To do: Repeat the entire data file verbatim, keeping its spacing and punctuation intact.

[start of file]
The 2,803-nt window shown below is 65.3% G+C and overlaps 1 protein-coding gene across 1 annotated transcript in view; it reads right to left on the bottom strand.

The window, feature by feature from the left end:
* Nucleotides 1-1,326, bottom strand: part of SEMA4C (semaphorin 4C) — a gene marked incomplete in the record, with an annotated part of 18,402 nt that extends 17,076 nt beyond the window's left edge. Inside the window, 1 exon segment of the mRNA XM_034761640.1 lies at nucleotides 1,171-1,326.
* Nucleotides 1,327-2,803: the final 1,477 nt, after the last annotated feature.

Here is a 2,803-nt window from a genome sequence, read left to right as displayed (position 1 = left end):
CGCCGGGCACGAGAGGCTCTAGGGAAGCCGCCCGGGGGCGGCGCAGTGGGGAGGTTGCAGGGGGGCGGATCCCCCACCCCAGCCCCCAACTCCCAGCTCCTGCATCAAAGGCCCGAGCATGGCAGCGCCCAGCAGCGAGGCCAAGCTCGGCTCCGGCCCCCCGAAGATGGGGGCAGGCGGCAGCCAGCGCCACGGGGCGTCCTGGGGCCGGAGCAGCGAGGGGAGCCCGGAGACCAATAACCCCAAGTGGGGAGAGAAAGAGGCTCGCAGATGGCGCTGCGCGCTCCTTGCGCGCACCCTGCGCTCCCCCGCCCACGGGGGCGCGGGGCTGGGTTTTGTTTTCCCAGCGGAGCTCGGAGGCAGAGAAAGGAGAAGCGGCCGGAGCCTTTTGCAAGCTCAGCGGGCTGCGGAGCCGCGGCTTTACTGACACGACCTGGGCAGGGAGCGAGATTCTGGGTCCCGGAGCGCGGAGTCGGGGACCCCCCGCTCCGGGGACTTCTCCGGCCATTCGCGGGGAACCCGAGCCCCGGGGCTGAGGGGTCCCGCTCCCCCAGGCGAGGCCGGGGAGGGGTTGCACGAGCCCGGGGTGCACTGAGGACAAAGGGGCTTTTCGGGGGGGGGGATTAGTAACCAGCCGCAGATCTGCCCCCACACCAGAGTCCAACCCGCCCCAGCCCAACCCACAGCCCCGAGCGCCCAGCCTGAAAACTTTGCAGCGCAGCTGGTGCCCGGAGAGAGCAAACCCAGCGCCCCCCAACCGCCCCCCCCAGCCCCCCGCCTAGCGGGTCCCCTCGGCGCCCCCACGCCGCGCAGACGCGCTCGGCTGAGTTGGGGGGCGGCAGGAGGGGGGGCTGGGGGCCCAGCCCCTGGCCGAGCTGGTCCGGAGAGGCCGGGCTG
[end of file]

The 2,803-nt window shown below is 65.3% G+C and overlaps 1 protein-coding gene across 1 annotated transcript in view; it reads right to left on the bottom strand.

The window, feature by feature from the left end:
* Nucleotides 1-1,326, bottom strand: part of SEMA4C (semaphorin 4C) — a gene marked incomplete in the record, with an annotated part of 18,402 nt that extends 17,076 nt beyond the window's left edge. Inside the window, 1 exon segment of the mRNA XM_034761640.1 lies at nucleotides 1,171-1,326.
* Nucleotides 1,327-2,803: the final 1,477 nt, after the last annotated feature.

Here is a 2,803-nt window from a genome sequence, read left to right as displayed (position 1 = left end):
CGCCGGGCACGAGAGGCTCTAGGGAAGCCGCCCGGGGGCGGCGCAGTGGGGAGGTTGCAGGGGGGCGGATCCCCCACCCCAGCCCCCAACTCCCAGCTCCTGCATCAAAGGCCCGAGCATGGCAGCGCCCAGCAGCGAGGCCAAGCTCGGCTCCGGCCCCCCGAAGATGGGGGCAGGCGGCAGCCAGCGCCACGGGGCGTCCTGGGGCCGGAGCAGCGAGGGGAGCCCGGAGACCAATAACCCCAAGTGGGGAGAGAAAGAGGCTCGCAGATGGCGCTGCGCGCTCCTTGCGCGCACCCTGCGCTCCCCCGCCCACGGGGGCGCGGGGCTGGGTTTTGTTTTCCCAGCGGAGCTCGGAGGCAGAGAAAGGAGAAGCGGCCGGAGCCTTTTGCAAGCTCAGCGGGCTGCGGAGCCGCGGCTTTACTGACACGACCTGGGCAGGGAGCGAGATTCTGGGTCCCGGAGCGCGGAGTCGGGGACCCCCCGCTCCGGGGACTTCTCCGGCCATTCGCGGGGAACCCGAGCCCCGGGGCTGAGGGGTCCCGCTCCCCCAGGCGAGGCCGGGGAGGGGTTGCACGAGCCCGGGGTGCACTGAGGACAAAGGGGCTTTTCGGGGGGGGGGATTAGTAACCAGCCGCAGATCTGCCCCCACACCAGAGTCCAACCCGCCCCAGCCCAACCCACAGCCCCGAGCGCCCAGCCTGAAAACTTTGCAGCGCAGCTGGTGCCCGGAGAGAGCAAACCCAGCGCCCCCCAACCGCCCCCCCCAGCCCCCCGCCTAGCGGGTCCCCTCGGCGCCCCCACGCCGCGCAGACGCGCTCGGCTGAGTTGGGGGGCGGCAGGAGGGGGGGCTGGGGGCCCAGCCCCTGGCCGAGCTGGTCCGGAGAGGCCGGGCTG